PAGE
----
“The most important thing I learned is the nature of people and how to communicate with different cultural backgrounds because I am from a very different culture. This is one of the best lessons I got from Microverse. How do you fit in a diverse cultural environment?” - Lamia Sristy
Microverse students work incredibly hard to become professional software developers and we’re so proud of all our students and the work they put in. Our alumni have landed jobs around the world, earning more than what they made before — without paying Microverse anything until they’re employed.
We are delighted to highlight another alumni, who overcame societal and cultural hurdles in her work. Lamia Sristy is currently based in the Netherlands while working as a remote software engineer for a tech company in New York. Lamia shared how her cultural identity impacted her in her journey to becoming a global software engineer.
Lamia completed her bachelor’s degree in computer science and engineering in her home country, Bangladesh. After completing university, she began to work as a junior full-stack developer for a local company. When her husband, who is also a software engineer, received a work opportunity in Thailand, Lamia left her job to accompany him.
In 2020, a year after their first relocation, they moved to the Netherlands where Lamia decided to search for a remote job. While she had little knowledge of how remote companies work, Lamia wanted to pursue a remote career because she and her husband were moving often.
During Lamia’s search for remote jobs, she came across articles about Microverse. She learned more about the program and decided that it suited her needs to start a remote career. Lamia joined Microverse in July 2020 and after nine months into the program, landed a job as a software engineer for a company based in New York.
During her early days in Microverse, Lamia rarely spoke to others except where necessary. She shared that she was very shy and introverted. When she gained a mentee through a mentorship program, Lamia began to converse with her mentee more. “It helped me get out of my shell and talk more with her and understand if there’s anything I can do for her.”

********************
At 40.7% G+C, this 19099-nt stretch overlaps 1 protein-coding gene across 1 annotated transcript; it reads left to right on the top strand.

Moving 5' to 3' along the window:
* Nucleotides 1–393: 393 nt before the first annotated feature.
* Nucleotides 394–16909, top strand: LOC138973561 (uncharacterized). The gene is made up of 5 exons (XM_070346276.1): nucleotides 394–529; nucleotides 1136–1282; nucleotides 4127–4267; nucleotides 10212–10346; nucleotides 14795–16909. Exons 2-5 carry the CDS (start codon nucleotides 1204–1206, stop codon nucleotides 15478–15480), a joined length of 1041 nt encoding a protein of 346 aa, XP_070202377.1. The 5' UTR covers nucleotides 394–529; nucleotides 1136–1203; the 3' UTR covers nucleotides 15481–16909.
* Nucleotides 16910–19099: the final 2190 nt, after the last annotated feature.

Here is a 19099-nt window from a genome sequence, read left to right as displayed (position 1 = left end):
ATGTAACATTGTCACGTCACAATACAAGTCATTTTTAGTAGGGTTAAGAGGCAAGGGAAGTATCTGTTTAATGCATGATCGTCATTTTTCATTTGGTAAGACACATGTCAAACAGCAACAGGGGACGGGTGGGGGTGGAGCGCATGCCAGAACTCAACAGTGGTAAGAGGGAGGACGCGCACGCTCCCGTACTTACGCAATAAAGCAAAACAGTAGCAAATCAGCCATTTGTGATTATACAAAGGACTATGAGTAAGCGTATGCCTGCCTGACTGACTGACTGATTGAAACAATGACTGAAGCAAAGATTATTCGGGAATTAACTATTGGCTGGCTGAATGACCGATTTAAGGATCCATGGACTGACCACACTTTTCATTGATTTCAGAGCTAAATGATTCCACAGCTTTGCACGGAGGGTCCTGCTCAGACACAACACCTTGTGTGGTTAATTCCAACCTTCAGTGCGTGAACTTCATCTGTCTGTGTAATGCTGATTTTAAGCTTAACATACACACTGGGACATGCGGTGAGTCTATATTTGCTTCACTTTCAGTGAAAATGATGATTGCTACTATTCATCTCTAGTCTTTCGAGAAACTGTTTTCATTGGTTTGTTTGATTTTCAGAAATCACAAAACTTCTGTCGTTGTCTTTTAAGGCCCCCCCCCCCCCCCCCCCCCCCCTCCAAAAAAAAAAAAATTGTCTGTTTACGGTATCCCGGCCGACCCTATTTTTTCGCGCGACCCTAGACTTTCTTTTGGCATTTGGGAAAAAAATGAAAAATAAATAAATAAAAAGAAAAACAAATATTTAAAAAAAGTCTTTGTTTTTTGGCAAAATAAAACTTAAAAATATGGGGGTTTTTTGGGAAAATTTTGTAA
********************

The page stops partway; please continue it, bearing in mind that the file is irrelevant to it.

Along with being a student at Microverse, she was also a mentor for other students. She worked as a code reviewer and project reviewer where she helped students in their portfolios and profiles. This experience helped Lamia open up to people more.
Another key thing she learned during Microverse was how to receive and give feedback.
When she was working in a local company prior to Microverse, the work environment was in her cultural point of view. That meant she could easily connect with her coworkers and clients. Within Microverse, she got to interact with people from different parts of the world like Nigeria and Egypt. She learned to communicate with people from different cultural backgrounds. Lamia considers this diverse multicultural environment as one of the most important aspects of Microverse.
“The most important thing I learned is the nature of people and how to communicate with different cultural backgrounds because I am from a very different culture. This is one of the best lessons I got from Microverse.”
Lamia received two job offers, one from an architecture firm in Amsterdam and one from a FinTech company, Lenox Park Solutions in New York. The Amsterdam-based company’s high offer was compelling but Lamia was hesitant to accept it because it was a local company. It would be difficult for her to stay with the company when there was a possibility she would leave the Netherlands.